Off Planet, by Aileen Erin
Maité is half alien, living in hiding since she was a small child, when most of her father’s species on Earth was slaughtered. If humanity discovers her, they’ll kill her. So she hides with her mother, poor as dirt, trying not to attract attention. But that isn’t easy in a world where all humans have tech implants that her half-Aunare side can’t tolerate. Literally.
Not to mention the super-fast reflexes and the occasional glowing-skin thing.
When she finally gets the chance to flee–to return to the father who desperately wants her safe on an alien world–things go from bad to worse. Her secret is out, and she’s about to become a pawn in an inter-planetary war. Suddenly, what she represents seems to matter more than who she is. But Maité knows exactly who she is. And she’s about to prove it.
Lunar Court, by Aileen Erin
I can’t believe I’m saying this, but I think this one was my favorite yet!!! How do they just keep getting better???
Cosette is a fey princess–a flaming-sword wielding, kick butt and take names later kind of fey princess who wants nothing to do with the fey Lunar Court but is bound to it by blood. Chris is a werewolf with a battered childhood. Controlled by the moon, he can’t be bound to the Lunar Court without becoming a slave.
They can’t be together, but they can’t deny their feelings. So when an Archon tells Chris there might be a way to break his lunar tie, Chris enters the fey Court of Gales, an underground world of double-talk and corruption that reminds him far too much of his own troubled past. He would do anything for Cosette. Anything. But that’s easy to say when you don’t know what “anything” might mean…
Peace Force, by Simon Haynes
Harriet Walsh was destined to serve on the Peace Force. She’s been receiving invitations to join up since she was only 15 years old… she just doesn’t know it—mostly because they’ve been printed on the backs of takeout menus and advertising pamphlets by an obsolete robot. When her beloved aunt passes away, leaving behind a broken heart and a pile of debt, Harriet finally gets her mail. Serving on the Peace Force isn’t exactly her passion, but jobs are scarce and she needs the cash. Besides, Dismolle is a retirement planet. How bad could it be?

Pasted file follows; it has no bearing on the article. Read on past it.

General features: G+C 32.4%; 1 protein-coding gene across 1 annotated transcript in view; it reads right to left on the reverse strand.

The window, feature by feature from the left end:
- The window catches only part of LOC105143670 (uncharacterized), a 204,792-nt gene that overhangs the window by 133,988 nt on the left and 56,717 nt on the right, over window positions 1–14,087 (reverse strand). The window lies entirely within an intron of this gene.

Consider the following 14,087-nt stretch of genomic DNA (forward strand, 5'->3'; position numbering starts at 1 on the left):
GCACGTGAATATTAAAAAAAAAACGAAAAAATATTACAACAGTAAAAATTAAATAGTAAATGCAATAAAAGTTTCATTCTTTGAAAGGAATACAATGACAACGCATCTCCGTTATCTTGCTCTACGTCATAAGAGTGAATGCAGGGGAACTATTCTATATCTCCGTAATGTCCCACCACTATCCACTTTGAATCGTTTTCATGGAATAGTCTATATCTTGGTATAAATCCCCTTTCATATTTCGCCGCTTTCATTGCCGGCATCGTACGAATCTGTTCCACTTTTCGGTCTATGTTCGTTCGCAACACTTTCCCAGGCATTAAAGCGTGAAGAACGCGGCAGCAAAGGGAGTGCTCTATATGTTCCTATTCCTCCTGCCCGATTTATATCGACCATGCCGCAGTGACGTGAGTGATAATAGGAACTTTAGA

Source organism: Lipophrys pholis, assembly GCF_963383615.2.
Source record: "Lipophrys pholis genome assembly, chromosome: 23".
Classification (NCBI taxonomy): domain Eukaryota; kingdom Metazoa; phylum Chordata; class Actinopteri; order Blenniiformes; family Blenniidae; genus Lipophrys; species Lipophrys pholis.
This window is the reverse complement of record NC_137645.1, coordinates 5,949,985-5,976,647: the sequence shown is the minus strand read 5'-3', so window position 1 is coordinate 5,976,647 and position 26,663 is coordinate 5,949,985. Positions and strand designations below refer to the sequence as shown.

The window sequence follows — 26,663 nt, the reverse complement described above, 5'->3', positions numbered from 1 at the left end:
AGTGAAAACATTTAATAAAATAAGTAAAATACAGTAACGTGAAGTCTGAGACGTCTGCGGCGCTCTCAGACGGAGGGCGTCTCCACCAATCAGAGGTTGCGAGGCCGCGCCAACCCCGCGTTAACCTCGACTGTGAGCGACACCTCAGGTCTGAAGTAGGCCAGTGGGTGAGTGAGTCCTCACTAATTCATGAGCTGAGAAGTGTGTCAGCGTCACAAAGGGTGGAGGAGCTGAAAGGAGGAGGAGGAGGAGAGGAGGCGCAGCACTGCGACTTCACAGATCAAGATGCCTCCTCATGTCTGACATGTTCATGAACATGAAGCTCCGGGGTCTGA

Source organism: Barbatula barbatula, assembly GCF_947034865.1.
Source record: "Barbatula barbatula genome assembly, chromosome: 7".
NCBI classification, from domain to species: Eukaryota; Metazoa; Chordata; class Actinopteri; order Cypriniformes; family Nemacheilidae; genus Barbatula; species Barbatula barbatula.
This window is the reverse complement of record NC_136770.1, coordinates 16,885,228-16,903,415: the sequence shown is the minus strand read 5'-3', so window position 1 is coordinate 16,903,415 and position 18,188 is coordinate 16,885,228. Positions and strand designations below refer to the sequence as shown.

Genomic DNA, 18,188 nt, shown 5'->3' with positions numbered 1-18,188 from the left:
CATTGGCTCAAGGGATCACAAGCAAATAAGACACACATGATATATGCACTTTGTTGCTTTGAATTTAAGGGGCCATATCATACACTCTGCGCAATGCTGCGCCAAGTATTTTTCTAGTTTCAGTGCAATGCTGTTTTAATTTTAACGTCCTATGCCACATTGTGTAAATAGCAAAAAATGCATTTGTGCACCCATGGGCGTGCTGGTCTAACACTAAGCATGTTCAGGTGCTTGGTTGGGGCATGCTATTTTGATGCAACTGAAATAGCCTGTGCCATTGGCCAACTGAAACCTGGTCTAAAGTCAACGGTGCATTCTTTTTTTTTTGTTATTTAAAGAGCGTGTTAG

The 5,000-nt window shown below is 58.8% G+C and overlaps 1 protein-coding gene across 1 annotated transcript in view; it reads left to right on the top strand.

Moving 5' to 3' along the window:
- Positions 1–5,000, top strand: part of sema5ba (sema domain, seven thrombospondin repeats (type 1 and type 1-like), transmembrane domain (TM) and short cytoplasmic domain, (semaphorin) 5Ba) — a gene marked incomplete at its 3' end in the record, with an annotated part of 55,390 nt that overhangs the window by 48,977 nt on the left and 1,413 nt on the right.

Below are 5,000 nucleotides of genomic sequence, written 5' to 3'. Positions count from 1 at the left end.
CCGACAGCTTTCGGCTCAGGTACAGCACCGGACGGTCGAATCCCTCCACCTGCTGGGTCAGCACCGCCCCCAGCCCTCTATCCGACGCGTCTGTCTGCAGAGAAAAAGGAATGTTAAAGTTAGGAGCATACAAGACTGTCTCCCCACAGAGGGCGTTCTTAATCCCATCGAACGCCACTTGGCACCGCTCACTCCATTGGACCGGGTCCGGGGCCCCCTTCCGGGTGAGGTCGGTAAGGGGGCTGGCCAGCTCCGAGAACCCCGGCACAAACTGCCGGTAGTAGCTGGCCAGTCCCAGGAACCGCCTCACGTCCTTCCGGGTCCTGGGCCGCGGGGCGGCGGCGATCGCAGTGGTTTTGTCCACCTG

Well, she’s about to find out. Training isn’t easy when nobody outranks the antique-bucket-of-bolts robot that was left running the show, especially when it has to recharge more often than a five-year-old iPhone. Add a training weapon she’s not allowed to train with, a police budget funded by a lottery scam, and an AI cop car that likes long walks on the beach, and Harriet is in for one miserable Peace Force experience.
In other words, classic Simon Haynes.
The Inexplicable Logic of My Life, by Benjamin Alire Saenz
We absolutely loved this book. “The Inexplicable Logic of My Life is a brilliant story of youth at an end, adulthood on the horizon, the meaning of family, the many faces of love, and the difficulty of knowing how to hold on while at the same time letting go.” (That’s from our 5-star review of the novel.) It’s one of those reads that just flies by, despite its 464-page length. Think of it as a cross between a journal and a memoir, written by a modern teen with an old soul. At just $2.99 for a limited time, this is one not to miss!